Phylogenetic identification of influenza virus candidates for seasonal vaccines

The seasonal influenza (flu) vaccine is designed to protect against those influenza viruses predicted to circulate during the upcoming flu season, but identifying which viruses are likely to circulate is challenging. We use features from phylogenetic trees reconstructed from hemagglutinin (HA) and neuraminidase (NA) sequences, together with a support vector machine, to predict future circulation. We obtain accuracies of 0.75 to 0.89 (AUC 0.83 to 0.91) over 2016–2020. We explore ways to select potential candidates for a seasonal vaccine and find that the machine learning model has a moderate ability to select strains that are close to future populations.

Genomic epidemiology offers high resolution estimates of serial intervals for COVID-19

Serial intervals – the time between symptom onset in infector and infectee – are a fundamental quantity in infectious disease control. However, their estimation requires knowledge of individuals’ exposures, typically obtained through resource-intensive contact tracing efforts. We introduce an alternate framework using virus sequences to inform who infected whom and thereby estimate serial intervals. We apply our technique to SARS-CoV-2 sequences from case clusters in the first two COVID-19 waves in Victoria, Australia. We find that our approach offers high resolution, cluster-specific serial interval estimates that are comparable with those obtained from contact data, despite requiring no knowledge of who infected whom and relying on incompletely-sampled data. Compared to a published serial interval, cluster-specific serial intervals can vary estimates of the effective reproduction number by a factor of 2–3. We find that serial interval estimates in settings such as schools and meat processing/packing plants are shorter than those in healthcare facilities.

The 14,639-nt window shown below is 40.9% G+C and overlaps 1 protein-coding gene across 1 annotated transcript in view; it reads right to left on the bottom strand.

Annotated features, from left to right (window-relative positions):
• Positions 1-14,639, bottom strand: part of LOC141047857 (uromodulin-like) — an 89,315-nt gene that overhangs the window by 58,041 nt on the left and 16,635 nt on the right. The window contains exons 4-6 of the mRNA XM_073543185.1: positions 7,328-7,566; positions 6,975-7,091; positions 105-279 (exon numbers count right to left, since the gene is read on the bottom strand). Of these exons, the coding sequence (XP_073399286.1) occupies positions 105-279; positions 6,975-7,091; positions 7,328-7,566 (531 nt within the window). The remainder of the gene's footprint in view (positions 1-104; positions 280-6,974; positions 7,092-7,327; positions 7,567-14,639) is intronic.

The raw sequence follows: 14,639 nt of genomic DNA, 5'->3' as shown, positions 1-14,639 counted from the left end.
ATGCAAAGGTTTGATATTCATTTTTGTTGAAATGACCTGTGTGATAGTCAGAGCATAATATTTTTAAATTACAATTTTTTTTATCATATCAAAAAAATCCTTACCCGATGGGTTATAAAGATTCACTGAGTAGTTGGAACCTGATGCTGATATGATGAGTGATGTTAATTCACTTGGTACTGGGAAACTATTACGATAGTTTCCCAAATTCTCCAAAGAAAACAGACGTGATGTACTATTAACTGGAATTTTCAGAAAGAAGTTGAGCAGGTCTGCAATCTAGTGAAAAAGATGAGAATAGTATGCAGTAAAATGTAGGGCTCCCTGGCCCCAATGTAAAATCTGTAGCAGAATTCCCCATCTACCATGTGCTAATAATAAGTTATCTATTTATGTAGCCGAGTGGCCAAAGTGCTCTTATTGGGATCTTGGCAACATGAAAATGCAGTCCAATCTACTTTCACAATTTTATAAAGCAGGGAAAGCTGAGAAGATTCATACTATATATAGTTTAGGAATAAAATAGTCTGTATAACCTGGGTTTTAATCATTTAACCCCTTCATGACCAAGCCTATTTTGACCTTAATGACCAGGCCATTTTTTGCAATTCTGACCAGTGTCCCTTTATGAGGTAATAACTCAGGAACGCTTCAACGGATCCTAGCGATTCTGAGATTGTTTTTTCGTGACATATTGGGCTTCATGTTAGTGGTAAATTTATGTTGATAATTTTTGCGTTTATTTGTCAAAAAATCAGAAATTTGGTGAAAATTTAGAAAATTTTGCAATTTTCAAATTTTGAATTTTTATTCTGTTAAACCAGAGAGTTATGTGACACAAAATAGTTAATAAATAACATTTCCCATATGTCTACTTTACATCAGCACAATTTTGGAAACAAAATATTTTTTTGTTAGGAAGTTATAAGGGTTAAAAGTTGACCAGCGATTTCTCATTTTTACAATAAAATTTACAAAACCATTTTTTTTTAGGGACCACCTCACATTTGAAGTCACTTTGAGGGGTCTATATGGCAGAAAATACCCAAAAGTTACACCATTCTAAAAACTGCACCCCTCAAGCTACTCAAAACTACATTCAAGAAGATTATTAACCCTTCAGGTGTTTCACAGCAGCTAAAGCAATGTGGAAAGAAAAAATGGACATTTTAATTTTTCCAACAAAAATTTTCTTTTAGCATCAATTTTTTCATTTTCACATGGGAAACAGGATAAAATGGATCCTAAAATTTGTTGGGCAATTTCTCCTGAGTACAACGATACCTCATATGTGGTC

Genomic Infectious Disease Epidemiology in Partially Sampled and Ongoing Outbreaks

Genomic data are increasingly being used to understand infectious disease epidemiology. Isolates from a given outbreak are sequenced, and the patterns of shared variation are used to infer which isolates within the outbreak are most closely related to each other. Unfortunately, the phylogenetic trees typically used to represent this variation are not directly informative about who infected whom—a phylogenetic tree is not a transmission tree. However, a transmission tree can be inferred from a phylogeny while accounting for within-host genetic diversity by coloring the branches of a phylogeny according to which host those branches were in.

Mapping Phylogenetic Trees to Reveal Distinct Patterns of Evolution

Evolutionary relationships are frequently described by phylogenetic trees, but a central barrier in many fields is the difficulty of interpreting data containing conflicting phylogenetic signals. We present a metric-based method for comparing trees which extracts distinct alternative evolutionary relationships embedded in data. We demonstrate detection and resolution of phylogenetic uncertainty in a recent study of anole lizards, leading to alternate hypotheses about their evolutionary relationships. We use our approach to compare trees derived from different genes of Ebolavirus and find that the VP30 gene has a distinct phylogenetic signature composed of three alternatives that differ in the deep branching structure.